Hermetic Library Fellow T Polyphilus reviews Martinezism, Willermozism, Martinism and Freemasonry [Amazon, Publisher] by Gérard Encausse, aka Papus, trans Piers A Vaughan.
This short book is a polemical history of esoteric societies in modern France, written by Gerard Encausse (“Papus”), organizer of the Martinist Order in the late nineteenth century. It has been recently translated into English by Piers A. Vaughan, and features on its cover the seal of the Martinist Order of Unknown Philosophers, to which Vaughan declares his adherence (8).
Encausse denominates top-down dispensaries of occult wisdom as “Illuminist,” as distinguished from the Masonic style of sodalities organized through lodge-elected leadership. The opening sections of the book are chiefly concerned to trace the genealogy and form of “contemporary” (i.e. 1899) Martinism from its Illuminist sources. This exposition includes counters to the various fin de siecle slanders of Martinism from church sources and conspiracy-mongers such as Gabriel Jogand (“Leo Taxil”).
The Rosicrucians (Elias Ashmole in particular) were the creators of Freemasonry, according to Encausse, and he sees a vengeful Templar current running in tension with the benevolent Rosicrucian one, with each contributing distinctly to the various Masonic high grades and rites. He offers a symbolic overview of the contents of advanced degrees in the Rite of Perfection and Scottish Rite, which contains some interesting observations, and he is especially concerned with the Rose-Croix degree because of its putative relationship to Martinism.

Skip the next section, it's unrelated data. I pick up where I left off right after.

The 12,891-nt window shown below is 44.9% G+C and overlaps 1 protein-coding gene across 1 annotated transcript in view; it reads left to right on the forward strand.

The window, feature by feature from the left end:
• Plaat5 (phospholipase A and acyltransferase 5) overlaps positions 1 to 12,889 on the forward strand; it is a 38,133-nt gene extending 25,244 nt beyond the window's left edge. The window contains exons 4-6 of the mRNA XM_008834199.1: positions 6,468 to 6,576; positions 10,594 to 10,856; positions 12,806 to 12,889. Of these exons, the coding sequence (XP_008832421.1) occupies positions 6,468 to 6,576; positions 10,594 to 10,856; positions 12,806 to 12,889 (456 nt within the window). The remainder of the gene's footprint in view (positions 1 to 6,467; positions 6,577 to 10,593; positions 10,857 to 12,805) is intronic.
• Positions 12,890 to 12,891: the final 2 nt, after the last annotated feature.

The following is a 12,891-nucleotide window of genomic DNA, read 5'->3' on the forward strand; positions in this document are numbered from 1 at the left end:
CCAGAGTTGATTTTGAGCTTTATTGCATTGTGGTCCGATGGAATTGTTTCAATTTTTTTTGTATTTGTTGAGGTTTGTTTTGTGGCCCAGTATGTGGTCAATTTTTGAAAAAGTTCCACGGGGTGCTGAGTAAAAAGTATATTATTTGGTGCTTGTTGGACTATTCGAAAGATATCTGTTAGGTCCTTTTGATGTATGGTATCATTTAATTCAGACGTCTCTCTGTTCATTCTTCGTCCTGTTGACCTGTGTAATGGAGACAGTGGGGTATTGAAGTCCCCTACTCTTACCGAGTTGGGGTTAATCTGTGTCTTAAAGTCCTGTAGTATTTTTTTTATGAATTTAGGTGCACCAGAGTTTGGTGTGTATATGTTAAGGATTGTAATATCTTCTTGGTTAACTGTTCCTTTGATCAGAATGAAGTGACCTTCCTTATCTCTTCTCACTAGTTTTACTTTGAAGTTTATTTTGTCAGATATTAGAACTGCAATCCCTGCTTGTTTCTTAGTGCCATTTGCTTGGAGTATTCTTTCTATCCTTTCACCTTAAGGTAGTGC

Encausse deplores the atheist trajectory of the French Grand Orient and prophesies its demise. He also mocks the tiny and senescent Rite of Mizraim, for which he would later (1908) obtain a sort of organizing authority in the form of a patent to establish a “Supreme Grand Council General of the Unified Rites of Antient and Primitive Masonry for the Grand Orient of France and its Dependencies at Paris” from O.T.O. Caput Ordinis Theodor Reuss.
On the very last page of the book, Encausse characterizes Martinists as “resolute synarchists,” alluding to the socio-political program of Alexandre Saint-Yves d’Alveydre, which later became more strongly associated with Martinism, especially by its detractors. This connection was a chief concern of the academic study Beyond Enlightenment by David Allen Harvey, but this one brief mention is the first time I have observed it in a primary text of the period.
Vaughan’s translated text is adequate for English readers, although the book appears to have been prepared hastily. There are clumsy vestiges of French idiom and typographical errors on almost every page, giving “is” for “it” and “in really” for “in reality,” for example. Occasionally a word seems to be missing, and there are grammatical failures. But Vaughan’s knowledge of the subject matter, with which he boasts twenty years of initiated experience, appears quite sound. His editorial footnotes are helpful and lucid.